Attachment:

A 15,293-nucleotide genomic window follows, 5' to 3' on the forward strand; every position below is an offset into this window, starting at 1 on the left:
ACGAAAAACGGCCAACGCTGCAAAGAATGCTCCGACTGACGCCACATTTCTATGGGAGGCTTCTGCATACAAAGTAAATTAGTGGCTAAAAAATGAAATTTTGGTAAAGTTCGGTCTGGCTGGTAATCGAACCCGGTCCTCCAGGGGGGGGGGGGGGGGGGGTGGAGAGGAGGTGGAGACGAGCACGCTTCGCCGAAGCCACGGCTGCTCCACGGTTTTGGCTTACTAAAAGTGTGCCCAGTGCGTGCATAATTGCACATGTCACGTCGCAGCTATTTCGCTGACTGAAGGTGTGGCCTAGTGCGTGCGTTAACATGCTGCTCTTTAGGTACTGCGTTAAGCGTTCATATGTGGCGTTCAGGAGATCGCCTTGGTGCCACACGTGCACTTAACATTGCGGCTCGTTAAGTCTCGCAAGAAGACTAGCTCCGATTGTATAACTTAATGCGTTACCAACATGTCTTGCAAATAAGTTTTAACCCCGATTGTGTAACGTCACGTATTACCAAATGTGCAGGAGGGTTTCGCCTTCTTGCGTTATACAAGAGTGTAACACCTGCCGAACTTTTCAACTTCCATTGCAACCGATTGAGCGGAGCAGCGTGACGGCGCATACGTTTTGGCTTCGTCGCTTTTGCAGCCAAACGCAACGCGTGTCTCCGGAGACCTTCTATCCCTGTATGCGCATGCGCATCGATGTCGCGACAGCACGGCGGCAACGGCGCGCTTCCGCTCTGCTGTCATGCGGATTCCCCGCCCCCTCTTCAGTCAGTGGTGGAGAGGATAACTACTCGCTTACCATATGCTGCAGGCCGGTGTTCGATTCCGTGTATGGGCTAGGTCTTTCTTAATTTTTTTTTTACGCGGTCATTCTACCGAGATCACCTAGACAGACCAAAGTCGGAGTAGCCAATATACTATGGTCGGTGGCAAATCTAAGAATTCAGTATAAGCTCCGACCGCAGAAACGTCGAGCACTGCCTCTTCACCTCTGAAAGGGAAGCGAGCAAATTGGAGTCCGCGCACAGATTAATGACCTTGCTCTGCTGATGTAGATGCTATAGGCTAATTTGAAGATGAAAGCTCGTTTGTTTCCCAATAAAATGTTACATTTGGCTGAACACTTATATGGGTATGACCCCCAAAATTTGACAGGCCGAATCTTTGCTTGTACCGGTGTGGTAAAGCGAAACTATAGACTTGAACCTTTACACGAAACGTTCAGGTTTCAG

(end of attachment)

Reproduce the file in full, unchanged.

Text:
A 15,293-nucleotide genomic window follows, 5' to 3' on the forward strand; every position below is an offset into this window, starting at 1 on the left:
ACGAAAAACGGCCAACGCTGCAAAGAATGCTCCGACTGACGCCACATTTCTATGGGAGGCTTCTGCATACAAAGTAAATTAGTGGCTAAAAAATGAAATTTTGGTAAAGTTCGGTCTGGCTGGTAATCGAACCCGGTCCTCCAGGGGGGGGGGGGGGGGGGGTGGAGAGGAGGTGGAGACGAGCACGCTTCGCCGAAGCCACGGCTGCTCCACGGTTTTGGCTTACTAAAAGTGTGCCCAGTGCGTGCATAATTGCACATGTCACGTCGCAGCTATTTCGCTGACTGAAGGTGTGGCCTAGTGCGTGCGTTAACATGCTGCTCTTTAGGTACTGCGTTAAGCGTTCATATGTGGCGTTCAGGAGATCGCCTTGGTGCCACACGTGCACTTAACATTGCGGCTCGTTAAGTCTCGCAAGAAGACTAGCTCCGATTGTATAACTTAATGCGTTACCAACATGTCTTGCAAATAAGTTTTAACCCCGATTGTGTAACGTCACGTATTACCAAATGTGCAGGAGGGTTTCGCCTTCTTGCGTTATACAAGAGTGTAACACCTGCCGAACTTTTCAACTTCCATTGCAACCGATTGAGCGGAGCAGCGTGACGGCGCATACGTTTTGGCTTCGTCGCTTTTGCAGCCAAACGCAACGCGTGTCTCCGGAGACCTTCTATCCCTGTATGCGCATGCGCATCGATGTCGCGACAGCACGGCGGCAACGGCGCGCTTCCGCTCTGCTGTCATGCGGATTCCCCGCCCCCTCTTCAGTCAGTGGTGGAGAGGATAACTACTCGCTTACCATATGCTGCAGGCCGGTGTTCGATTCCGTGTATGGGCTAGGTCTTTCTTAATTTTTTTTTTACGCGGTCATTCTACCGAGATCACCTAGACAGACCAAAGTCGGAGTAGCCAATATACTATGGTCGGTGGCAAATCTAAGAATTCAGTATAAGCTCCGACCGCAGAAACGTCGAGCACTGCCTCTTCACCTCTGAAAGGGAAGCGAGCAAATTGGAGTCCGCGCACAGATTAATGACCTTGCTCTGCTGATGTAGATGCTATAGGCTAATTTGAAGATGAAAGCTCGTTTGTTTCCCAATAAAATGTTACATTTGGCTGAACACTTATATGGGTATGACCCCCAAAATTTGACAGGCCGAATCTTTGCTTGTACCGGTGTGGTAAAGCGAAACTATAGACTTGAACCTTTACACGAAACGTTCAGGTTTCAG